There's a joke that goes, "If you speak three languages you're trilingual, if you speak two languages you're bilingual, and if you speak one language you're American." Your desire to learn a new language may come from a wish to fight that stereotype, prepare for an adventure abroad, or communicate better with your family or that of a significant other. No matter the motive, you now must figure out how to start. And that, in itself, can be daunting.
Two common issues new language learners face are overpaying for a program and finding the most effective approach (learning styles, after all, are very person-specific). A local community college may be the answer, but we wanted to find solutions that fit adult learners with already busy schedules. So we looked for cheap computer- and smartphone-based language programs.
Searching for the perfect program can lead you down the rabbit hole. With so many options available, it's easy to get stuck before you even start. And that's a sure path to failure. One thing for certain, though, there's no need to pay hundreds of dollars for a language program (the one in the yellow box, for example).
Instead, start with one of the many free beginner language courses. There's BBC Language and numerous other options listed at Omniglot. If you'd prefer a mobile experience, Duolingo uses a gamified system and friendly competition to encourage study, and also offers a free companion app. The website Fluent in 3 Months also maintains an up-to-date list of free online language resources.
Don't overlook your local library, as it's likely to have books and tape or CD courses available to borrow. Some library systems have gone high-tech and license the Mango Language program, which offers multi-level courses for use with a browser or mobile app; check here to see if your local library has done so.
Increase your vocabulary and retain what you've learned with free flash-card programs. The cards alone can't teach the language, but they are an essential tool. To make this learning aid even more effective, pick a program that uses a Spaced Repetition System (SRS), which has been shown to increase retention. Anki is a free online SRS-based system that also has a free Android app; the iOS app costs $25. Some apps are developed for specific languages, such as the Pleco app (free with in-app purchases) that focuses on Mandarin and Cantonese.
Learn Quickly and Efficiently.
Immersion is key to quick language learning, but generally hard to realize without a plane ticket. Online video chats are a decent runner-up strategy, and free options like Skype and Google Hangouts make speaking to someone on the other side of the world easier than ever. Finding that person can be the hard part. Livemocha and Busuu, both of which offer free introductory language courses, enable such connections by pairing two native speakers who are interested in learning the other's language.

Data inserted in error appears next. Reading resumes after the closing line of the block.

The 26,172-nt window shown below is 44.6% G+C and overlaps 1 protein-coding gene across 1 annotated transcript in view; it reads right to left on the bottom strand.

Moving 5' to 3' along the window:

Language immersion is also possible during your free time by listening to music, watching movies or TV, and even tuning in to the news in your target language. The iTunes and Google Play libraries offer foreign films (for a fee), as do many streaming subscription services, such as Netflix. Podcasts subscriptions are often free, and Tune In is an excellent source for finding free access to radio stations around the world. Streema is another directory of free-access international radio and TV stations.
Although we're focusing on free technology-based approaches to language learning, going offline is also a critical immersion technique. Finding or creating a local language practice group that meets regularly will reinforce what you're learning by getting you talking. Don't worry if there aren't any native speakers around; other novices will have a similar vocabulary and converse at a pace that's easy to follow. Plus, everyone will be forgiving about mistakes and accents.
Meetup is a simple platform for finding or creating a group and only charges hosts a nominal fee. Couchsurfing, which is well known for helping travelers find a place to rest their head for a night, is also helpful. Consider hosting foreign travelers at your home or attend a Couchsurfing meeting to connect with foreigners living nearby or traveling through.
If the point of your language learning is to improve communication with a relative, close friend, or significant other, ask that person to speak to you in the other language as much as possible. It can be a bit trying on everyone in the beginning, and conversations will be much slower, but over time the extra practice really pays off.